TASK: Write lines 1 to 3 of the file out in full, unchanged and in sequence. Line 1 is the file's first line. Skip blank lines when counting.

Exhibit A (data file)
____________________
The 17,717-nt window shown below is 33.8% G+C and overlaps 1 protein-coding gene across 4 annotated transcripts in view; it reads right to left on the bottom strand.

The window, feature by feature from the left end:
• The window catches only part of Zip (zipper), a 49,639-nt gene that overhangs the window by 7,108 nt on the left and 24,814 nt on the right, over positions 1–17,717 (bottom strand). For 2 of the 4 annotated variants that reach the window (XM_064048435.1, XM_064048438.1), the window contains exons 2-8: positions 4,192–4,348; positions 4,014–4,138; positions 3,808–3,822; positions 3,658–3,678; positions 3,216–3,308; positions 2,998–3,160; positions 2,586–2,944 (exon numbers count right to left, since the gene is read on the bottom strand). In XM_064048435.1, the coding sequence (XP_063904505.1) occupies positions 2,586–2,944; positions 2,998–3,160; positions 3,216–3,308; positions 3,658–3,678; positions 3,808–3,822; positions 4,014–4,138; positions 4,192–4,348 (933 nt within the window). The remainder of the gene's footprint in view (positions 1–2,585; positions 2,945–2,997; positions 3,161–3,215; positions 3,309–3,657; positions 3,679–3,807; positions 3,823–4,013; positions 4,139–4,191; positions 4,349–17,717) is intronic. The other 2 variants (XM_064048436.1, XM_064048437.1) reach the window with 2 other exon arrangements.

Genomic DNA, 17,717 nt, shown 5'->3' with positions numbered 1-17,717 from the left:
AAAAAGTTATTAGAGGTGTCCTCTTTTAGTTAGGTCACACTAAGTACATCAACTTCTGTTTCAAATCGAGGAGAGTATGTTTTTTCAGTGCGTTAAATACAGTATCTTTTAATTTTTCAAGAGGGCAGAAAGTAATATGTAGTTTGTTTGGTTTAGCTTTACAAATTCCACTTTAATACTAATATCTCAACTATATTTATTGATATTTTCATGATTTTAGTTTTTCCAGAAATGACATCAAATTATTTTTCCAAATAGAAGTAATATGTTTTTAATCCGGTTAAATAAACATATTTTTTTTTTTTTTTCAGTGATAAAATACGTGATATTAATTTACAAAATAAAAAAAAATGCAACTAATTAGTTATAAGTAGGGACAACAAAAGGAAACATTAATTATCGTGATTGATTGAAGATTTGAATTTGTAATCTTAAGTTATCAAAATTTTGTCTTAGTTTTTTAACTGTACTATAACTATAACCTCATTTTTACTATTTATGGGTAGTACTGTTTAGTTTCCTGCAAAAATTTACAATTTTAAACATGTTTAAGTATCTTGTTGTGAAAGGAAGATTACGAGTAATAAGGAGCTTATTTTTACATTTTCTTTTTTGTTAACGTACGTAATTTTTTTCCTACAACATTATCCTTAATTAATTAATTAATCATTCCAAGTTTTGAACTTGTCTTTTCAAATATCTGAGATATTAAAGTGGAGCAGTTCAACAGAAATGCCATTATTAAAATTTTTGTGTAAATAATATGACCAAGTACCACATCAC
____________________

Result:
The 17,717-nt window shown below is 33.8% G+C and overlaps 1 protein-coding gene across 4 annotated transcripts in view; it reads right to left on the bottom strand.

The window, feature by feature from the left end:
• The window catches only part of Zip (zipper), a 49,639-nt gene that overhangs the window by 7,108 nt on the left and 24,814 nt on the right, over positions 1–17,717 (bottom strand). For 2 of the 4 annotated variants that reach the window (XM_064048435.1, XM_064048438.1), the window contains exons 2-8: positions 4,192–4,348; positions 4,014–4,138; positions 3,808–3,822; positions 3,658–3,678; positions 3,216–3,308; positions 2,998–3,160; positions 2,586–2,944 (exon numbers count right to left, since the gene is read on the bottom strand). In XM_064048435.1, the coding sequence (XP_063904505.1) occupies positions 2,586–2,944; positions 2,998–3,160; positions 3,216–3,308; positions 3,658–3,678; positions 3,808–3,822; positions 4,014–4,138; positions 4,192–4,348 (933 nt within the window). The remainder of the gene's footprint in view (positions 1–2,585; positions 2,945–2,997; positions 3,161–3,215; positions 3,309–3,657; positions 3,679–3,807; positions 3,823–4,013; positions 4,139–4,191; positions 4,349–17,717) is intronic. The other 2 variants (XM_064048436.1, XM_064048437.1) reach the window with 2 other exon arrangements.